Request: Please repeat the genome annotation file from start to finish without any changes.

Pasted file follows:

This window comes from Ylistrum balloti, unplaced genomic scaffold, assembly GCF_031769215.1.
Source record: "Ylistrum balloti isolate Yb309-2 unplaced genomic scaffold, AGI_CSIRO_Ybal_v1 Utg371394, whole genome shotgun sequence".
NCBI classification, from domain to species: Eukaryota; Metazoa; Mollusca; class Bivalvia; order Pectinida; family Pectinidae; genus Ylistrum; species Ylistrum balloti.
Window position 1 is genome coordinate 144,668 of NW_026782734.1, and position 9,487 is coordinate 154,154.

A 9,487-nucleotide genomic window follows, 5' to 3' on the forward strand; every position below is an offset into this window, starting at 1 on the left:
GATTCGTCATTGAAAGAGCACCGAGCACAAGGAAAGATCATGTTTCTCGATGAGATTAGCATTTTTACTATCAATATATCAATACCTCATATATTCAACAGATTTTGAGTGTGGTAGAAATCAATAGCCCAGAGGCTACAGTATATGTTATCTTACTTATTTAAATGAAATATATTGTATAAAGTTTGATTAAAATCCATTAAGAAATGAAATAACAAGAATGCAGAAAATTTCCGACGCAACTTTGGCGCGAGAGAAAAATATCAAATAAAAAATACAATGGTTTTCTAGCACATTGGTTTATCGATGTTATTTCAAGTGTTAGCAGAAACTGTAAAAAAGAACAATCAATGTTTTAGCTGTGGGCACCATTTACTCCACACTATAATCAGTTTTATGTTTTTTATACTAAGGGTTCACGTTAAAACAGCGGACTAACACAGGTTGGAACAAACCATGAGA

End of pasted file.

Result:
This window comes from Ylistrum balloti, unplaced genomic scaffold, assembly GCF_031769215.1.
Source record: "Ylistrum balloti isolate Yb309-2 unplaced genomic scaffold, AGI_CSIRO_Ybal_v1 Utg371394, whole genome shotgun sequence".
NCBI classification, from domain to species: Eukaryota; Metazoa; Mollusca; class Bivalvia; order Pectinida; family Pectinidae; genus Ylistrum; species Ylistrum balloti.
Window position 1 is genome coordinate 144,668 of NW_026782734.1, and position 9,487 is coordinate 154,154.

A 9,487-nucleotide genomic window follows, 5' to 3' on the forward strand; every position below is an offset into this window, starting at 1 on the left:
GATTCGTCATTGAAAGAGCACCGAGCACAAGGAAAGATCATGTTTCTCGATGAGATTAGCATTTTTACTATCAATATATCAATACCTCATATATTCAACAGATTTTGAGTGTGGTAGAAATCAATAGCCCAGAGGCTACAGTATATGTTATCTTACTTATTTAAATGAAATATATTGTATAAAGTTTGATTAAAATCCATTAAGAAATGAAATAACAAGAATGCAGAAAATTTCCGACGCAACTTTGGCGCGAGAGAAAAATATCAAATAAAAAATACAATGGTTTTCTAGCACATTGGTTTATCGATGTTATTTCAAGTGTTAGCAGAAACTGTAAAAAAGAACAATCAATGTTTTAGCTGTGGGCACCATTTACTCCACACTATAATCAGTTTTATGTTTTTTATACTAAGGGTTCACGTTAAAACAGCGGACTAACACAGGTTGGAACAAACCATGAGA